This species is now restricted to Tortola, Virgin Gorda and Great Dog in the British Virgin Islands, having been extirpated from St. John in the U.S. Virgin Islands. It has been recorded from sea level up to 227m asl.
Habitat and Ecology
It is found in dry scrub forest in terrestrial bromeliads, and has not been recorded outside forested areas. Males call from near to the ground and terrestrial bromeliads; eggs are laid in bromeliads, and breeding is by direct development.
This species appears to be declining wherever Osteopilus septentrionalis spreads. The Great Dog population is somewhat distinct, extremely limited in range, and very susceptible to development there (Perry and Gerber, 2006).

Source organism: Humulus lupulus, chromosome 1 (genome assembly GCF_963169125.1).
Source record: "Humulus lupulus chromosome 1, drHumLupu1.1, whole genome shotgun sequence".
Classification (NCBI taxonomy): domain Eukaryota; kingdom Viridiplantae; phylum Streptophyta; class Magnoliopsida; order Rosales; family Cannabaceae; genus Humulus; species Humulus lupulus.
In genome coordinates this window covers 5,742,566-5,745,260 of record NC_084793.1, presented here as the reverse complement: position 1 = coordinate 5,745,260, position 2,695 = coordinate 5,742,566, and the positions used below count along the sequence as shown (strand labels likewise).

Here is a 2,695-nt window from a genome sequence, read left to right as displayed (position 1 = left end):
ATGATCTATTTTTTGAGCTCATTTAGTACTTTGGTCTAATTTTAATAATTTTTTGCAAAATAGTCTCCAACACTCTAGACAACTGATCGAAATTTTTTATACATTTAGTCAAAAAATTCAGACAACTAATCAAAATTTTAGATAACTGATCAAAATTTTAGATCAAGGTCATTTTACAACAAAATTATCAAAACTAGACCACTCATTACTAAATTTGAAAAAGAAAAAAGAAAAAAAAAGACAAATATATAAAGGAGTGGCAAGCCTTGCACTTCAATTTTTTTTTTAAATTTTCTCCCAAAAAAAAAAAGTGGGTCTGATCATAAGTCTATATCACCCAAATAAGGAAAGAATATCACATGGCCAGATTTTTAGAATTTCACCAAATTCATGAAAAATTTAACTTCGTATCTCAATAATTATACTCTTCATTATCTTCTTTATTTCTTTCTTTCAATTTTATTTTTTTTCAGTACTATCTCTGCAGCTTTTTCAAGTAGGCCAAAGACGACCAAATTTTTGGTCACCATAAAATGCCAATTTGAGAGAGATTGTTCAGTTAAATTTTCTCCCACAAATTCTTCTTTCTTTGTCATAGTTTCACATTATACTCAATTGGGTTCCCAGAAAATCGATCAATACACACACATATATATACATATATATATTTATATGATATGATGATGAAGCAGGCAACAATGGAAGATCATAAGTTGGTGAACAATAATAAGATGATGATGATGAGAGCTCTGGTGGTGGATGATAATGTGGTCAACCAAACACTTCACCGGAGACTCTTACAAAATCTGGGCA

Infrastructure development for tourism, human settlement, and road construction is a major threat. Rats and mongooses have also been introduced to the island and most likely pose a threat.
It was previously known from a protected area on St. John, and it may occur in Virgin Gorda Peak Forest Park. The habitat of this species on Tortola and Virgin Gorda requires improved protection, and there is also a need to control invasive predators. Further survey work is needed to determine the current population status of this species.
Red List Status
Listed as Endangered because its Extent of Occurrence is much less than 5,000km2, its area of occupancy is less than 500km2, its range is severely fragmented, and there is ongoing decline in the quality of its habitat in the British Virgin Islands.
Blair Hedges, Richard Thomas 2010. Eleutherodactylus schwartzi. The IUCN Red List of Threatened Species 2010: e.T56954A11560198. http://dx.doi.org/10.2305/IUCN.UK.2010-2.RLTS.T56954A11560198.en .Downloaded on 18 January 2019